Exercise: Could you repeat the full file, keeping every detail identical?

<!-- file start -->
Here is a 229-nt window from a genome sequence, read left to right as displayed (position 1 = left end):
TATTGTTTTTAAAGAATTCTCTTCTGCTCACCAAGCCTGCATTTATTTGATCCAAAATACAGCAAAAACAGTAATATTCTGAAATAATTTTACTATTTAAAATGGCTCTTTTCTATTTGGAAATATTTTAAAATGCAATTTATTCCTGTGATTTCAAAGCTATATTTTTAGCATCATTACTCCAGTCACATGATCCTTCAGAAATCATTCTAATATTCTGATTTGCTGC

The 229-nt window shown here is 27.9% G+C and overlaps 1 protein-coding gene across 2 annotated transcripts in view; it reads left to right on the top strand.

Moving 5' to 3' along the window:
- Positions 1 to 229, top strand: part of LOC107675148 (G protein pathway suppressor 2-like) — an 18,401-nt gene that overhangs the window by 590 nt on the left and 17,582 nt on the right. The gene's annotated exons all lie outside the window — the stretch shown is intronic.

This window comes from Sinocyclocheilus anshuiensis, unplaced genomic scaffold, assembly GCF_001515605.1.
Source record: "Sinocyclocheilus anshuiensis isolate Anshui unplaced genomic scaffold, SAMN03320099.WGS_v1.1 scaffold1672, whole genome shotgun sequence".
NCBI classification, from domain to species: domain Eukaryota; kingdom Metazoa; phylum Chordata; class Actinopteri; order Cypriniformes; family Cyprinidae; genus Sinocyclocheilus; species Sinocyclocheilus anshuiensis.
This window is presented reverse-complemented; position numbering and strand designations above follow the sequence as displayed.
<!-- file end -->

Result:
Here is a 229-nt window from a genome sequence, read left to right as displayed (position 1 = left end):
TATTGTTTTTAAAGAATTCTCTTCTGCTCACCAAGCCTGCATTTATTTGATCCAAAATACAGCAAAAACAGTAATATTCTGAAATAATTTTACTATTTAAAATGGCTCTTTTCTATTTGGAAATATTTTAAAATGCAATTTATTCCTGTGATTTCAAAGCTATATTTTTAGCATCATTACTCCAGTCACATGATCCTTCAGAAATCATTCTAATATTCTGATTTGCTGC

The 229-nt window shown here is 27.9% G+C and overlaps 1 protein-coding gene across 2 annotated transcripts in view; it reads left to right on the top strand.

Moving 5' to 3' along the window:
- Positions 1 to 229, top strand: part of LOC107675148 (G protein pathway suppressor 2-like) — an 18,401-nt gene that overhangs the window by 590 nt on the left and 17,582 nt on the right. The gene's annotated exons all lie outside the window — the stretch shown is intronic.

This window comes from Sinocyclocheilus anshuiensis, unplaced genomic scaffold, assembly GCF_001515605.1.
Source record: "Sinocyclocheilus anshuiensis isolate Anshui unplaced genomic scaffold, SAMN03320099.WGS_v1.1 scaffold1672, whole genome shotgun sequence".
NCBI classification, from domain to species: domain Eukaryota; kingdom Metazoa; phylum Chordata; class Actinopteri; order Cypriniformes; family Cyprinidae; genus Sinocyclocheilus; species Sinocyclocheilus anshuiensis.
This window is presented reverse-complemented; position numbering and strand designations above follow the sequence as displayed.